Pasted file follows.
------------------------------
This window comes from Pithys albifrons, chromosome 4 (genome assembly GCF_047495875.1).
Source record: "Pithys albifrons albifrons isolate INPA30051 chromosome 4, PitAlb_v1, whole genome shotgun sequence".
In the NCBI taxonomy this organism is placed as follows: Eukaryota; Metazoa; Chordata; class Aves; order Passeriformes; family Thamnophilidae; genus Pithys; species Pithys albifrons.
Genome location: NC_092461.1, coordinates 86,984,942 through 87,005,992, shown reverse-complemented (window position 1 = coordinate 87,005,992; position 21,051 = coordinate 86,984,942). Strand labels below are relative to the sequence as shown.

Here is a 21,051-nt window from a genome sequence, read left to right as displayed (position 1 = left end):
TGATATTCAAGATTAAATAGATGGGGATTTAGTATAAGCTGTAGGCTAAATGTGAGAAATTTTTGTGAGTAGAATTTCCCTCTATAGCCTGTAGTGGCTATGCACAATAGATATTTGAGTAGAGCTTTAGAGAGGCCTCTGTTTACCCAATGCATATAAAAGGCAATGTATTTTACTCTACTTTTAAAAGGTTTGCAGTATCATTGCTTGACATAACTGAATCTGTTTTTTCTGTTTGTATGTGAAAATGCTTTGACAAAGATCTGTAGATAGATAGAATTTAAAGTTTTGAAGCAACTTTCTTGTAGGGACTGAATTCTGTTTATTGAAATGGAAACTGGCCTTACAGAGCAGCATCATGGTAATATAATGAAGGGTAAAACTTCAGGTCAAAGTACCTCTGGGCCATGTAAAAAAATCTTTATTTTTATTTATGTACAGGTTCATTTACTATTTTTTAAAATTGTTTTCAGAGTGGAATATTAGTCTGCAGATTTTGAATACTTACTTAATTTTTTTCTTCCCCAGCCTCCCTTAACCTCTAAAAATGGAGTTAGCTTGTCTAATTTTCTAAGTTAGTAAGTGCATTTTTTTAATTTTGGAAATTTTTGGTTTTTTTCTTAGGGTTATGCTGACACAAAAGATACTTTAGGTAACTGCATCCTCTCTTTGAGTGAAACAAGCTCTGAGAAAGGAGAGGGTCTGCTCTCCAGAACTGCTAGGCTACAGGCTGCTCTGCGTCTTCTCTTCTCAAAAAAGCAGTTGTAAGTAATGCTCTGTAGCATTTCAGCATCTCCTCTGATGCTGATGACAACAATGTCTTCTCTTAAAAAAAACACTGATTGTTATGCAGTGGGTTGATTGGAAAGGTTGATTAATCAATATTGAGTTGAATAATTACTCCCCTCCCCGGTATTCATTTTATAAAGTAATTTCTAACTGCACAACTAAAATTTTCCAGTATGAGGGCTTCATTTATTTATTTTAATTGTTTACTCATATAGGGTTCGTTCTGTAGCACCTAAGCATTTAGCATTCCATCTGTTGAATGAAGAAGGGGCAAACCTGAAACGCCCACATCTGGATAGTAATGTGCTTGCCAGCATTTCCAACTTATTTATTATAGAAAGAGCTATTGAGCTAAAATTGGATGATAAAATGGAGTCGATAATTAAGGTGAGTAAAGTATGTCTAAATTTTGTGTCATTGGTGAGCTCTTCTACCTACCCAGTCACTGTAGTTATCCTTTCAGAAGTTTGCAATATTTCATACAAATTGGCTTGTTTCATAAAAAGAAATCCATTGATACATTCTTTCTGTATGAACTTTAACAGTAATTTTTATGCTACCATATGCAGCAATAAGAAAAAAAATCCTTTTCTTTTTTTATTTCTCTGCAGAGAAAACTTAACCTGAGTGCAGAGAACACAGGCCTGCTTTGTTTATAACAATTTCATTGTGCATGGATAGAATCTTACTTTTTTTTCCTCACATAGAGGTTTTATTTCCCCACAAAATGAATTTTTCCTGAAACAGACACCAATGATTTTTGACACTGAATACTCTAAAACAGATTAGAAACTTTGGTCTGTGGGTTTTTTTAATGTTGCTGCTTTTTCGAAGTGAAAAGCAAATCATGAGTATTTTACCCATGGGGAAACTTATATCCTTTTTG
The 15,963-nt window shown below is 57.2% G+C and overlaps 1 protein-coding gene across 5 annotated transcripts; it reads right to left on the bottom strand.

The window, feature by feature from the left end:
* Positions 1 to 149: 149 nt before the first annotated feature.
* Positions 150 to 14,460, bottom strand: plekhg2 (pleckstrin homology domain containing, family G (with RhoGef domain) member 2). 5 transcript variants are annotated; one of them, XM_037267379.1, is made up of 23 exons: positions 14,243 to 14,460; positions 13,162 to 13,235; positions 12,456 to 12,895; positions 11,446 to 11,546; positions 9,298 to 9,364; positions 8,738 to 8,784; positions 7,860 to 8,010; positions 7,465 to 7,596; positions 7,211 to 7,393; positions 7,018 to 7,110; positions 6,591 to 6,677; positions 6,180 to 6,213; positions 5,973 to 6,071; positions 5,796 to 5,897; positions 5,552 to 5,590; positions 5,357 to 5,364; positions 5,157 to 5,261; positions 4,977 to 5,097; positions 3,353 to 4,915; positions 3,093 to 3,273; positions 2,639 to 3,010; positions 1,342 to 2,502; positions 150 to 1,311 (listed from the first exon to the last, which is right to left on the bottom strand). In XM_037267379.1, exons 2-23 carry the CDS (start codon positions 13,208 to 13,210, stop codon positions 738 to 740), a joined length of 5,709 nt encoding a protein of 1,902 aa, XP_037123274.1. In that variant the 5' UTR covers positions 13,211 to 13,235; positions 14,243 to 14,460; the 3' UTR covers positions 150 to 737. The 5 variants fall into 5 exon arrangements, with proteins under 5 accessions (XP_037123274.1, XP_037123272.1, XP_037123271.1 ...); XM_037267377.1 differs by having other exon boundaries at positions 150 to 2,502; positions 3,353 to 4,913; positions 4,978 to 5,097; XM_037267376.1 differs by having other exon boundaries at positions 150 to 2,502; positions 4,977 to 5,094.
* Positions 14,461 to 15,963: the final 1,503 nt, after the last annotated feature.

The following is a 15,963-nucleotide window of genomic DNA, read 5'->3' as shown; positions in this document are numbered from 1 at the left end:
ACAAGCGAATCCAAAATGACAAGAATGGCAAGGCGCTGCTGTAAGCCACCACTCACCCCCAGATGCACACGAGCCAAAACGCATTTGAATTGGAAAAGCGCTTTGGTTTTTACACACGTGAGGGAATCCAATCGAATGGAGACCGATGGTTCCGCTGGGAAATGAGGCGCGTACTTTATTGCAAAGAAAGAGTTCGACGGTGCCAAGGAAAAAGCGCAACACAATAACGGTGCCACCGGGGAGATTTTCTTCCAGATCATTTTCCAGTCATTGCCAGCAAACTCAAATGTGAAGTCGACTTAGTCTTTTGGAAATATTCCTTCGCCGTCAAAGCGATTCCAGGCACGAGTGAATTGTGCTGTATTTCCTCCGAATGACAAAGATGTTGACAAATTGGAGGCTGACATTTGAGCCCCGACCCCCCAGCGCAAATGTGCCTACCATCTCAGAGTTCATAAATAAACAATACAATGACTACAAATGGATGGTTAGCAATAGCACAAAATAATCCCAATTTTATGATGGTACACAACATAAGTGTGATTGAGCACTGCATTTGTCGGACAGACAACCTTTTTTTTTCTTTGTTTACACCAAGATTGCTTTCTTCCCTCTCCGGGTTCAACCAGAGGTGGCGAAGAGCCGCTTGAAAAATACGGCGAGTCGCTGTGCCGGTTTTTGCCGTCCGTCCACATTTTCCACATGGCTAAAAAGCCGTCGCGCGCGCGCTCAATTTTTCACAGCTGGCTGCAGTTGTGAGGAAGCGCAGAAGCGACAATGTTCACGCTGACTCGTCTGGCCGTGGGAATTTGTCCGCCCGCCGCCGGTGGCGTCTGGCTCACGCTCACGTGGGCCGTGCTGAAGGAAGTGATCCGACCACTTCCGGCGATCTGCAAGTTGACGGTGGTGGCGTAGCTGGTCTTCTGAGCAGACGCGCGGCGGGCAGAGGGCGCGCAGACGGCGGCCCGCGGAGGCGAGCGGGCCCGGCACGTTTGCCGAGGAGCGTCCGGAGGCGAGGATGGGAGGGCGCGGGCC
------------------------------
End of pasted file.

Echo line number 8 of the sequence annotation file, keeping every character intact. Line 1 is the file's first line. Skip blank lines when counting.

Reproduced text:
The window, feature by feature from the left end: